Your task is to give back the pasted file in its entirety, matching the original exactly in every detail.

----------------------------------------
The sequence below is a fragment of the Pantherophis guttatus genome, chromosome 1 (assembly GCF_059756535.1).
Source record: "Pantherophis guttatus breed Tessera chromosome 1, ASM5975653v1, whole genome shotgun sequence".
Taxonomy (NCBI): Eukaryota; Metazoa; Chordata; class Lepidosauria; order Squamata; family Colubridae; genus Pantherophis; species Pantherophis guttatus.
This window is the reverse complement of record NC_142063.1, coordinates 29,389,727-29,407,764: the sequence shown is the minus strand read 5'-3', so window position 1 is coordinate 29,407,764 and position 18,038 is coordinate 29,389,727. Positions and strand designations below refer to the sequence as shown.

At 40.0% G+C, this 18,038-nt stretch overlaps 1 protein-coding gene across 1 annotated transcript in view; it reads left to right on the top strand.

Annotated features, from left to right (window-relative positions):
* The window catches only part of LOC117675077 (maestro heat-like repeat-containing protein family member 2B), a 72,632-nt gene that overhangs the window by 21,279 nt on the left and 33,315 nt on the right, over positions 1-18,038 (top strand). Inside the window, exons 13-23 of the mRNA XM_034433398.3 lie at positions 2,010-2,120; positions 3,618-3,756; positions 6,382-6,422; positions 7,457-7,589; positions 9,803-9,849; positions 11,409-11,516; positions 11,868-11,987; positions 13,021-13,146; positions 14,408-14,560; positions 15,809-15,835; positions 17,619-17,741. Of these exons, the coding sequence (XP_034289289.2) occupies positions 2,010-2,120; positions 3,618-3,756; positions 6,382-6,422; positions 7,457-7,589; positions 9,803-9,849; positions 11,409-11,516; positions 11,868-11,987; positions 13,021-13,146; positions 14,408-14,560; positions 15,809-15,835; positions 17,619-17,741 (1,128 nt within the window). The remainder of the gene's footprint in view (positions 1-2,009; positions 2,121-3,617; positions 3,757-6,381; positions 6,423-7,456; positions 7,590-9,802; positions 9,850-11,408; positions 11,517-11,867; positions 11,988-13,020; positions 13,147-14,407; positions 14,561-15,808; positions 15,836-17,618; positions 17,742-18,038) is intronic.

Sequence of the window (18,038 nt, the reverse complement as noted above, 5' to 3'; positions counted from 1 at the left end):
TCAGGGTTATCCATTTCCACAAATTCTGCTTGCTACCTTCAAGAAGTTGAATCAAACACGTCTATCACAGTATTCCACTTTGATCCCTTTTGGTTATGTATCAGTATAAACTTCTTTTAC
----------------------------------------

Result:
The sequence below is a fragment of the Pantherophis guttatus genome, chromosome 1 (assembly GCF_059756535.1).
Source record: "Pantherophis guttatus breed Tessera chromosome 1, ASM5975653v1, whole genome shotgun sequence".
Taxonomy (NCBI): Eukaryota; Metazoa; Chordata; class Lepidosauria; order Squamata; family Colubridae; genus Pantherophis; species Pantherophis guttatus.
This window is the reverse complement of record NC_142063.1, coordinates 29,389,727-29,407,764: the sequence shown is the minus strand read 5'-3', so window position 1 is coordinate 29,407,764 and position 18,038 is coordinate 29,389,727. Positions and strand designations below refer to the sequence as shown.

At 40.0% G+C, this 18,038-nt stretch overlaps 1 protein-coding gene across 1 annotated transcript in view; it reads left to right on the top strand.

Annotated features, from left to right (window-relative positions):
* The window catches only part of LOC117675077 (maestro heat-like repeat-containing protein family member 2B), a 72,632-nt gene that overhangs the window by 21,279 nt on the left and 33,315 nt on the right, over positions 1-18,038 (top strand). Inside the window, exons 13-23 of the mRNA XM_034433398.3 lie at positions 2,010-2,120; positions 3,618-3,756; positions 6,382-6,422; positions 7,457-7,589; positions 9,803-9,849; positions 11,409-11,516; positions 11,868-11,987; positions 13,021-13,146; positions 14,408-14,560; positions 15,809-15,835; positions 17,619-17,741. Of these exons, the coding sequence (XP_034289289.2) occupies positions 2,010-2,120; positions 3,618-3,756; positions 6,382-6,422; positions 7,457-7,589; positions 9,803-9,849; positions 11,409-11,516; positions 11,868-11,987; positions 13,021-13,146; positions 14,408-14,560; positions 15,809-15,835; positions 17,619-17,741 (1,128 nt within the window). The remainder of the gene's footprint in view (positions 1-2,009; positions 2,121-3,617; positions 3,757-6,381; positions 6,423-7,456; positions 7,590-9,802; positions 9,850-11,408; positions 11,517-11,867; positions 11,988-13,020; positions 13,147-14,407; positions 14,561-15,808; positions 15,836-17,618; positions 17,742-18,038) is intronic.

Sequence of the window (18,038 nt, the reverse complement as noted above, 5' to 3'; positions counted from 1 at the left end):
TCAGGGTTATCCATTTCCACAAATTCTGCTTGCTACCTTCAAGAAGTTGAATCAAACACGTCTATCACAGTATTCCACTTTGATCCCTTTTGGTTATGTATCAGTATAAACTTCTTTTAC